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Anti-Influenza Agents Assessed for Medical Personnel

By Labmedica International staff writers
Posted on 01 Sep 2017
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Image: Relenza (zanamivir) is a prescription inhalation powder for the treatment and prevention of influenza (Photo courtesy of GlaxoSmithKline).
Image: Relenza (zanamivir) is a prescription inhalation powder for the treatment and prevention of influenza (Photo courtesy of GlaxoSmithKline).
Antiviral medications with activity against influenza viruses are an important adjunct to influenza vaccine in the control of influenza. The use of antiviral chemoprophylaxis to control outbreaks among high-risk persons in institutional settings is recommended.

For newly vaccinated staff, antiviral chemoprophylaxis can be administered for up to two weeks (the time needed for antibody development) following influenza vaccination. Chemoprophylaxis may also be considered for all employees, regardless of their influenza vaccination status, if the outbreak is caused by a strain of influenza virus that is not well-matched by the vaccine.

Scientists at the Aichi Medical University Hospital (Nagakute, Japan) undertook a survey to evaluate the compliance and the tolerability of oseltamivir and zanamivir when they were used as post-exposure prophylaxis among the medical staffs in the 2014–2015 seasons to understand a characteristic of adverse events caused by anti-influenza agents. During the study period, 540 medical staffs received oseltamivir (75 mg twice a day for five days) or zanamivir (twice a day for five days) as post-exposure prophylaxis of influenza, respectively.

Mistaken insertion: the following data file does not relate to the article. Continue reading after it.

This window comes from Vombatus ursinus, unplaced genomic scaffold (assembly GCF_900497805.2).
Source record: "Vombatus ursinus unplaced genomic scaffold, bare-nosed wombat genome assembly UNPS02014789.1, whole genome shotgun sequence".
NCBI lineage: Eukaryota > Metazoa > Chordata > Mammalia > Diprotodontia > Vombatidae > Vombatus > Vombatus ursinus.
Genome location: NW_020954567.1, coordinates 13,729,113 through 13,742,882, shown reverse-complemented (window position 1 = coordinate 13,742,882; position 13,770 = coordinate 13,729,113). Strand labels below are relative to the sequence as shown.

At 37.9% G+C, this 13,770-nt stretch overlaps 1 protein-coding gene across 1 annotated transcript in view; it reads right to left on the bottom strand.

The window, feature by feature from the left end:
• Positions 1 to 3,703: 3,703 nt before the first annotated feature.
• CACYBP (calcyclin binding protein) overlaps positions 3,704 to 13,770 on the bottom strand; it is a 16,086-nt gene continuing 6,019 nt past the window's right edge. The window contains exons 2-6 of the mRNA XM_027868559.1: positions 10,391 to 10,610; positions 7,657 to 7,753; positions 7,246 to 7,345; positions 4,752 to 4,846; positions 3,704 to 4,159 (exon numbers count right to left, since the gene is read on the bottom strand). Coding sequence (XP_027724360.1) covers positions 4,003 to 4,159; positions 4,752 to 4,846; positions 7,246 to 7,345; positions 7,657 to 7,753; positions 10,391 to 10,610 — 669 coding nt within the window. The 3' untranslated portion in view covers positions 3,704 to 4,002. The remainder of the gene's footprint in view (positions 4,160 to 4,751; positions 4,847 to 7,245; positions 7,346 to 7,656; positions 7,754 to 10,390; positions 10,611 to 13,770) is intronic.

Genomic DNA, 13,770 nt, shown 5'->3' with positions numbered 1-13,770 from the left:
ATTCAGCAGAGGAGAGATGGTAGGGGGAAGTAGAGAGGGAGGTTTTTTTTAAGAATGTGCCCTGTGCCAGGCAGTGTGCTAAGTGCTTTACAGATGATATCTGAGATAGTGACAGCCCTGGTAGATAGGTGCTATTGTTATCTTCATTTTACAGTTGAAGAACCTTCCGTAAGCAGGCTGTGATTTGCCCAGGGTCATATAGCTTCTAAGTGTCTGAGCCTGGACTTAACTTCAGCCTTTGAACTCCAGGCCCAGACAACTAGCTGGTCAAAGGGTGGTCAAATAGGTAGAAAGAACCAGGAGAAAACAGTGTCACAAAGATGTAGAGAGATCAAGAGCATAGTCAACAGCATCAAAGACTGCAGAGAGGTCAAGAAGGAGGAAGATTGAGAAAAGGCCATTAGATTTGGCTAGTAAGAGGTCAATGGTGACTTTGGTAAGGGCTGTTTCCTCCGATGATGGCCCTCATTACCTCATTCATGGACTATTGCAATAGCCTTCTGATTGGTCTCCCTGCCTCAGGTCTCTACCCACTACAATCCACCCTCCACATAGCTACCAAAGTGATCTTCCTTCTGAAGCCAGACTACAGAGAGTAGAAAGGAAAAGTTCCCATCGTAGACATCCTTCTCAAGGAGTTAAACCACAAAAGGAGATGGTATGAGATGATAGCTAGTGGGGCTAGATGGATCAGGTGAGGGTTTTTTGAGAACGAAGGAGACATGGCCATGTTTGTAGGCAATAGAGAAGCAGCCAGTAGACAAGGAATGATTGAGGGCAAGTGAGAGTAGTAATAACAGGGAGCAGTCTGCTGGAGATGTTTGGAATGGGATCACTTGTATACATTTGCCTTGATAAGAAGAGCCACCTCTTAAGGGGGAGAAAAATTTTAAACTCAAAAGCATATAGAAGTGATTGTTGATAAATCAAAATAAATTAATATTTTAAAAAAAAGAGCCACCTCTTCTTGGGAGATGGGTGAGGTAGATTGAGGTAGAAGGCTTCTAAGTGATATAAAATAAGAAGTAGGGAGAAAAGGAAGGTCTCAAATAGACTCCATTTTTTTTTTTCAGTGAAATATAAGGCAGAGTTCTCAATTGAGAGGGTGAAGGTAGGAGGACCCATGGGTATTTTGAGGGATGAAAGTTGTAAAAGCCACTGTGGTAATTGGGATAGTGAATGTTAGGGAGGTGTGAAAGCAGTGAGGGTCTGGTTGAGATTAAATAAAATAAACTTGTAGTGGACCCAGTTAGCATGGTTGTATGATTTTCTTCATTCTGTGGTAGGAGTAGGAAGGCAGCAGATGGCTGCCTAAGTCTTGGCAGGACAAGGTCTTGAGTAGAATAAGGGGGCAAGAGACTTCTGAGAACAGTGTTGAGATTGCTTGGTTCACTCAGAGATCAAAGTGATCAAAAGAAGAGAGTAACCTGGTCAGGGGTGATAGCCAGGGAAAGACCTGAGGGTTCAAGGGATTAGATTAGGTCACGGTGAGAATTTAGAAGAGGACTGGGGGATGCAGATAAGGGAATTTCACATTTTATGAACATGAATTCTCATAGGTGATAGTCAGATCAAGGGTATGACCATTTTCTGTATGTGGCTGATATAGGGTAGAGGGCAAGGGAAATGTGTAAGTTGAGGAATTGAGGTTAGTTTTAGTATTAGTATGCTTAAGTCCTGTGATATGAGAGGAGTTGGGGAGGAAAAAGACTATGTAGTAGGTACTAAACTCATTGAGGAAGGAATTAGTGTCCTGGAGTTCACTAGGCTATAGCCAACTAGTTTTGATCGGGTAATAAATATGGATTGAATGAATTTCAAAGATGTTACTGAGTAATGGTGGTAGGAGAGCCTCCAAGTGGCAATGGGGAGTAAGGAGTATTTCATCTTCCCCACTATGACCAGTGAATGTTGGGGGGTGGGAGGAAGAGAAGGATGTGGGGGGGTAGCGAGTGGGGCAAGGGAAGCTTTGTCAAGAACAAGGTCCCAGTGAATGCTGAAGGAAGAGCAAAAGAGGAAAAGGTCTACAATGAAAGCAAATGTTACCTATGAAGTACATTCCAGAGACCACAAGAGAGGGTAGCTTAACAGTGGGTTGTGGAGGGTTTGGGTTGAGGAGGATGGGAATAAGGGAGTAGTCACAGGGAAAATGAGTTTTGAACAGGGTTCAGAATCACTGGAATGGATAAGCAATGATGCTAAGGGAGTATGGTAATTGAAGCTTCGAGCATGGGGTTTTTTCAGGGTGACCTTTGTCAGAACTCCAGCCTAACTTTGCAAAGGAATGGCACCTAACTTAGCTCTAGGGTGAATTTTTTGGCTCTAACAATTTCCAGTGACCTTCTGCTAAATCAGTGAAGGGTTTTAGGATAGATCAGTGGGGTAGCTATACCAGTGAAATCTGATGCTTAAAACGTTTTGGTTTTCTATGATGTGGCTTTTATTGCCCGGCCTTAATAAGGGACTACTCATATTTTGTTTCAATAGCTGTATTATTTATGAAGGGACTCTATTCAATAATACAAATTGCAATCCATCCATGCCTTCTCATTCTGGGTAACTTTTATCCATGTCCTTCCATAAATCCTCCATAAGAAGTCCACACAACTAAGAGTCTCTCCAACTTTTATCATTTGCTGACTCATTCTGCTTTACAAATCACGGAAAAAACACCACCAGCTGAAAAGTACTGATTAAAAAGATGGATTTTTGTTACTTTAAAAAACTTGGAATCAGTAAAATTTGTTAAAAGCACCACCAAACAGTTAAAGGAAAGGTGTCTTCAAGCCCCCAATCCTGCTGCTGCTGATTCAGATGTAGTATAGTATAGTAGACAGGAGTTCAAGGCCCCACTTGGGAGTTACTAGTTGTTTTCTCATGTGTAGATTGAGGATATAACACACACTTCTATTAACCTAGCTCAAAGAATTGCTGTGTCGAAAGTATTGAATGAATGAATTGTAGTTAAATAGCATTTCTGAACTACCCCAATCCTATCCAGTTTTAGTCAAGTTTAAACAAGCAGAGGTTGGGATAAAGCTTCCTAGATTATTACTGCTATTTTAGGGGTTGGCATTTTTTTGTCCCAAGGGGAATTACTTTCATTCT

The investigators reported that 411 of 540 medical staffs (76.1%) provided responses to questionnaire investigations. The adverse events caused by oseltamivir were reported by 86 of 382 medical staffs (22.5%). The most frequent adverse events were gastrointestinal adverse events (13.4%), followed by systemic and local diseases (11.8%), diseases of the nervous system (7.9%) and neuropsychiatric adverse events (0.5%). On the other hand, adverse events caused by zanamivir were reported by one (3.4%) of 29 medical staffers.

The authors concluded that their survey revealed that 22.5% subjects experienced some adverse events due to oseltamivir and the regimen showed lower compliance than was to be expected. Conversely zanamivir showed high adherence with lower incidence of adverse events. The study was published on August 3, 2017, in the Journal of Infection and Chemotherapy.

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Aichi Medical University Hospital

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